Concordia and Princeton receive $2M to study language development in bilingual toddlers
A new longitudinal study by researchers at Concordia and Princeton universities will look at toddlers in bilingual households and how their exposure to two languages affects their development as they age.
The five-year, $2 million study is funded by the Eunice Kennedy Shriver National Institute of Child Health and Human Development in the USA.
Titled “Navigating two languages: Effects of everyday language switching on bilingual infants and toddlers,” the study will be led by Krista Byers-Heinlein, associate professor in the Department of Psychology and the Concordia University Research Chair in Bilingualism, and Casey Lew-Williams, associate professor in Princeton’s Department of Psychology.
Unlike most other studies that compare bilingual kids to monolingual ones, this one will compare two groups of children who are growing up bilingual but learning different languages.
“A lot of research has compared monolingual kids and bilingual kids,” says Byers-Heinlein. “But we have not been able to dig deep and see if different bilingual children have different bilingual experiences.”
The primary goal of the study is to understand how bilingual infants and toddlers learn two languages in the context of everyday switching across sentences, conversations, and people.
The study will follow two groups of 50 children, one growing up in French-English households in Montreal, the other in Spanish-English households in New Jersey.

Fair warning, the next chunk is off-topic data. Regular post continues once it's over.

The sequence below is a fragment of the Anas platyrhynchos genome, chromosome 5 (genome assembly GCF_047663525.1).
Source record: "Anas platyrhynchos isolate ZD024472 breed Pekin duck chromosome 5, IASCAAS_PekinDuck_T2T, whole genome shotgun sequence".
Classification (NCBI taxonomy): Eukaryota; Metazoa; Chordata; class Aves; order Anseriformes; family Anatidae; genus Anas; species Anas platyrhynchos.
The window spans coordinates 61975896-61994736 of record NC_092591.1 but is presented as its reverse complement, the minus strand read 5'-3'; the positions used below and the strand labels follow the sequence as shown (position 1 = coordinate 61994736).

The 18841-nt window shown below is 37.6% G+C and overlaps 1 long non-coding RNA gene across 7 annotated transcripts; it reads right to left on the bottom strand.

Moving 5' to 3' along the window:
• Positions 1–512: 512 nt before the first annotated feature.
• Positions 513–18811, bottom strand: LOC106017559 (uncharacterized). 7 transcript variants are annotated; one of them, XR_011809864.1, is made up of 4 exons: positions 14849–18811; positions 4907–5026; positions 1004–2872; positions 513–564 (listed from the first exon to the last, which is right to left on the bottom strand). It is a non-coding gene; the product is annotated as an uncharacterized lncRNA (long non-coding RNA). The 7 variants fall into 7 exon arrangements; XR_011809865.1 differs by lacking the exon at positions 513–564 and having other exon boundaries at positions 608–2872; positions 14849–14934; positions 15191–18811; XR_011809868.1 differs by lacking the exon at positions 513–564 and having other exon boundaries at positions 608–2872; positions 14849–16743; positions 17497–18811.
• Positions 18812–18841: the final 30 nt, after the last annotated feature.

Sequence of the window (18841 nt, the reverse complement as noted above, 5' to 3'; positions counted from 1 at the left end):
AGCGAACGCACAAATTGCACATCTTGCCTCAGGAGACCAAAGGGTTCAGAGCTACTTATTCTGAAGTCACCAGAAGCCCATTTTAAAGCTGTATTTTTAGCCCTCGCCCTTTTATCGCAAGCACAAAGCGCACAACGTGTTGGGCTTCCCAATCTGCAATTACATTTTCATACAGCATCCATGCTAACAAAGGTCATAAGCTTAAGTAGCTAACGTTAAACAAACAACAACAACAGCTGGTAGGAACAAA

The researchers will test the children at 12, 24 and 36 months of age using eye-trackers to measure their word comprehension and language processing.
The researchers will also equip the toddlers with wearable digital audio recorders that can record up to 16 hours of their daily routine, including the languages spoken in their homes. This will give the researchers insight into who was speaking which language, how often each language was spoken, and how often the languages were switched.
“It will just describe their environment,” says Byers-Heinlein. “We have very little actual data on what that looks like and how that changes as kids grow up.”
Researchers will also benefit by having the opportunity to compare bilingual children from two distinct groups. By comparing French-English speakers in Montreal to Spanish-English speakers in New Jersey, the researchers are getting data on separate communities and cultures, according to Lew-Williams.
“Their languages are different, their cultures are different, their average socioeconomic status is different, and their governments differ in how they signal the value of bilingualism. Each of these could affect how parents think about bilingualism and how they use language with their children,” he says.
Byers-Heinlein and Lew-Williams hope the study will help them understand more about growing up bilingual, the different paths toward bilingualism, and ultimately the best ways to promote positive developmental outcomes for children exposed to two languages.
Find out more about the Department of Psychology at Concordia.